Definition[edit | edit source]

Under the 1976 Copyright Act, a published work is one that has been distributed in material copies.

Overview[edit | edit source]

Section 101 of the Copyright Act defines “publication” as a distribution of copies or phonorecords to the public by sale or other transfer of ownership or by rental, lease, or lending. Copies and phonorecords in turn are defined as material objects. Together, these definitions embody two principal requirements for a work to be deemed published.

The material copies requirement of publication does not necessarily mean that a copy must actually change hands for the work to be published. Courts have found a publication to have taken place when the public (with the authorization of the rights holder) has the ability to produce material copies of copyrighted works, such as through downloading an electronic copy or printing a copy of a work distributed through the Internet. In a succession of cases, courts have ruled that the unauthorized dissemination of works such as sound recordings, photographs, and software through the Internet infringes the rights holder’s distribution right because the public obtains the ability to make material copies of the protected works.[1]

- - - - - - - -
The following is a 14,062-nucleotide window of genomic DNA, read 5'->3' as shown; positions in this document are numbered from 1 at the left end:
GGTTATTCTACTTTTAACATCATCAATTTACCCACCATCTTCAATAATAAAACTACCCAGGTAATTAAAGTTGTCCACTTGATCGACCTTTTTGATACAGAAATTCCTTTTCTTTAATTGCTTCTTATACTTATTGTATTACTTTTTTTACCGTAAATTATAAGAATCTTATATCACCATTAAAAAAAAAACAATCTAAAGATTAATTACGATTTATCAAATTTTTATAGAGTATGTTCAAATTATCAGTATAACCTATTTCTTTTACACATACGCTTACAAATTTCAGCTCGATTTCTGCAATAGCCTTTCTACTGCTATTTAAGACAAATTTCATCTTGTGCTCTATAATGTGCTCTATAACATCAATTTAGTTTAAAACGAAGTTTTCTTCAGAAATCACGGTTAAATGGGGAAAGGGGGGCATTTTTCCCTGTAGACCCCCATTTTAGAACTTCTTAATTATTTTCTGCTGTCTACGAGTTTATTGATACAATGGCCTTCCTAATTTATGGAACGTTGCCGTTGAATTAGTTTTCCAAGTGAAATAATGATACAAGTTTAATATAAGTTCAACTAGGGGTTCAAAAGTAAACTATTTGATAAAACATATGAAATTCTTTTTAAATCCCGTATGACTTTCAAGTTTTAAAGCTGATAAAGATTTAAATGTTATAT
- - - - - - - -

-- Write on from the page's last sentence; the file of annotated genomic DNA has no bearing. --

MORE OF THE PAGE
On the other hand, works are not deemed published when they are publicly performed or displayed by broadcast, streaming, or other forms of dissemination that do not enable a user to make a copy.

  1. See, e.g., A&M Records, Inc. v. Napster, Inc., 239 F.3d 1004, 1014 (9th Cir. 2001); Playboy Enterprises, Inc. v. Russ Hardenburgh, Inc., 982 F.Supp.2d 398, 401 (S.D.N.Y. 2002).
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